I am writing today to announce the closure of the New Mexico Independent. After three and a half years of operation in New Mexico, the board of the American Independent News Network, has decided to shift publication of its news…
Martinez challenges law stripping gubernatorial authority for out-of-state travel
As stated in Article V, Section 7 of the New Mexico Constitution, “when the governor travels outside New Mexico’s borders . . . the lieutenant governor shall act as governor.” Governor Susana Martinez recently told the Albuquerque Journal that she’d like to amend this 1948 amendment in such a way that she would retain all the authority of her office when traveling outside the state.
Having grown up in El Paso, Texas, which sits about five miles from the New Mexico border, Martinez makes frequent trips back home to visit her father and other relatives. Not entirely illogically, Martinez would prefer it if every time she did so she did not have to relinquish her power and duties to her lieutenant governor, John Sanchez. Martinez called the 63-year-old article “silly” and “archaic.”
When the state governor leaves the state, she is not only required to cede her authority to the lieutenant governor on every leave but to inform the lieutenant governor’s office of her plans.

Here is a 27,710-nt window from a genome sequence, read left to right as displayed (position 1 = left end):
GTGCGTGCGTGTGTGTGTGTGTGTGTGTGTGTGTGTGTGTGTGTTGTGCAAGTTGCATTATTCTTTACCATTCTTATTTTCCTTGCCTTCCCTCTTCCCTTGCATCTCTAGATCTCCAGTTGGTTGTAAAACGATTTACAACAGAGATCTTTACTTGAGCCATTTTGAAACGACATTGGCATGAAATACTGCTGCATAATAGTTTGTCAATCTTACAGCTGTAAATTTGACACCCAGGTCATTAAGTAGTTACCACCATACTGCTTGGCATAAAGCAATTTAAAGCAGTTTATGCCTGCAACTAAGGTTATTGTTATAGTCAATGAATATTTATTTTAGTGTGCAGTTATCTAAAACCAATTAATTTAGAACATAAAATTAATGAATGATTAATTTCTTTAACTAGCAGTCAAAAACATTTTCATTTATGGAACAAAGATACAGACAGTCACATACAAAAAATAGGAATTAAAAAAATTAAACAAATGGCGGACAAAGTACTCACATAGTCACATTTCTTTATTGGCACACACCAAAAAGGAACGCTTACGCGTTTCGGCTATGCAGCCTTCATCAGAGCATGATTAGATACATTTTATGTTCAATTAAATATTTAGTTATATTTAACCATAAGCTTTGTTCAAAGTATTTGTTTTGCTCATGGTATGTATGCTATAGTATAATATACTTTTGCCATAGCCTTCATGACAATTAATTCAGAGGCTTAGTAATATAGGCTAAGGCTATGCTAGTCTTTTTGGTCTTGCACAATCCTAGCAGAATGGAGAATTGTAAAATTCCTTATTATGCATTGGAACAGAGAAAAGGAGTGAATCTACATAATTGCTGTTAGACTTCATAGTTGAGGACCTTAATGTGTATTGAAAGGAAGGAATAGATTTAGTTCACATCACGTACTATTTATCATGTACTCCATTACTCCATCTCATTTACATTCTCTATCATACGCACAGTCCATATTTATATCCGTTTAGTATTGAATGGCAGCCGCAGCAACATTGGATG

It’s a practice that not every governor has adhered to. Former governor Bill Richardson, for example, attended the 2008 Kentucky Derby without alerting his lieutenant governor, Diane Denish, beforehand.
Changing the state’s Constitutionally approved succession-of-powers, though, is no easy task: it requires majority approval of both chambers of the legislature as well as approval by voters statewide. In order to get even that far, Martinez’s idea, which she has not yet proposed, only voiced her frustration with, would need to make it through this upcoming January’s legislative session, and the earliest a state referendum could be voted on would be next November.
In an age of cell phones and internet communication and other technologies, the governor’s desire to stay in control while out of state sounds more reasonable than it might have even just 10 years ago. Such was the logic of her spokesman, Scott Darnell, when he implied that “if the Legislature were to pass an amendment that appropriately brings the Constitution up to date, she would support it.”